Wednesday, 16 July 2008

Seaford to Eastbourne – (East Sussex) – 16/07/08 – 13 miles approx – myself.

Having already filled up on my ‘Oats So Simple’ for breakfast (porridge for those who haven’t yet tried it), I was pleased to find a man outside Osterley tube station handing out bananas. Obviously he had come along specially to see that I was fully carbo loaded for the day’s exertions (alright then some lackey doing a promo for a health club). So that was a good start anyway, which soon went downhill on the train out from Victoria, due to some tiresome woman dumping two of her three brat kids onto the seat beside me (yes I know what she wanted me to do, but sorry if they are going to bring a curfew in for kids, then there shouldn’t be a lower age limit to it). Whilst that irritation did eventually resolve itself, I then found myself getting more and more concerned with the very threatening black clouds out of the window. In the event I needn’t have worried as the moment I stepped off the train at Seaford, the day turned into a lovely sunny 70 degree one.

Now this walk was straight out of ‘Time Out Country Walks Volume 2’, and the reason for doing it on my own midweek, was in order to check it out before leading the IVC group on it in a couple of weeks. Now I must say at this point that I found the book very accurate (once I got the hang of what they called 60 metres), and didn’t go wrong at any point. However I do have to temper that with the reality, that in the main this walk can be done easily without much guidance, if you can remember to keep the Sea to your right.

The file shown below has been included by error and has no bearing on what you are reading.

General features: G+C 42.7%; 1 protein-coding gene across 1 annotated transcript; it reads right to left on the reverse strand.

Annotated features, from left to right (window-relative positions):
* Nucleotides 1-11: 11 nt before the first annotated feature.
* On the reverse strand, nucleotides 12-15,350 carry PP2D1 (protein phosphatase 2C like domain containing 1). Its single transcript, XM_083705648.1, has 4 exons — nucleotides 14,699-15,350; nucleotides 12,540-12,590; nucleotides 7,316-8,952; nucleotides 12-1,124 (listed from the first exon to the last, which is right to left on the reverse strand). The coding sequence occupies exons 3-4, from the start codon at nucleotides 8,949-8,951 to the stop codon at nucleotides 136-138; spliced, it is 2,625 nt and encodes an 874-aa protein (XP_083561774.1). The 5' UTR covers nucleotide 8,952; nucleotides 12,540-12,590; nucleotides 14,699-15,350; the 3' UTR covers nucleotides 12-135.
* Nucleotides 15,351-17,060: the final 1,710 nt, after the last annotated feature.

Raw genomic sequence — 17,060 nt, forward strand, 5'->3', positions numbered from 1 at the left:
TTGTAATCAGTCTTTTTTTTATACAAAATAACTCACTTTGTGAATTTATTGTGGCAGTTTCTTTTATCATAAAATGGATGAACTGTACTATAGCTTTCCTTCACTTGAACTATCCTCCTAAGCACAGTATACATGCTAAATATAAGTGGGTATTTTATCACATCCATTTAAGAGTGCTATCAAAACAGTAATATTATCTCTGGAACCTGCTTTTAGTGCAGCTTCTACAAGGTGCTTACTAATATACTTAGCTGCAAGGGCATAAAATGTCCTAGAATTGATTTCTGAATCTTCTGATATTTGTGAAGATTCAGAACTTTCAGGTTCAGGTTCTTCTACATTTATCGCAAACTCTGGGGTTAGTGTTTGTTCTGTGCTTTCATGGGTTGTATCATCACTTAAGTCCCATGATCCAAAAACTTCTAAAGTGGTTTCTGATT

That is not to say everything went according to plan. Thus no sooner had I got out of the station and onto the cliff face, then I had to have an encounter with the village idiot. Alright that might be a bit harsh, as basically the guy was a retired fireman walking his two dogs who wanted to have a chat, and the thing is I am always happy to exchange a few friendly words with anyone. However this guy just went on and on and on and on about his life of sporting achievements on his bike and on his feet. The problem with boring twits like this you see is that they are not interested in having a two way conversation, but instead just want to download their entire life story on you. All I wanted was for him to draw breath long enough for me to say: “I have to go now”, but on and on he went. I kid you not he must have kept me there a good half hour. Fortunately and eventually some OAP’s distracted him and his dogs long enough for me to say “I have got to be going now” whilst I was literally moments away from having my entire life force bored out of me.

Anyway shot of him I was able to carry on and it wasn’t long before the (deceptively close) Seven Sisters came in sight. However once one had come down to beach level at Cuckmere Haven, the route ahead was barred by the Cuckmere River, necessitating a long inland diversion, crossing the river at the Exceat bridge and onto one of the suggested lunch stops at the Exceat farmhouse tearoom. This being around 4 miles and approximately a third of the walk. However having looked in there hoping to grab a quick dog roll or something, I found it full of OAP’s sitting at quaint little tables, whilst some sort of school party milled around at some sort of visitors centre a few yards away. I therefore decided there and then, that lunch was for wimps.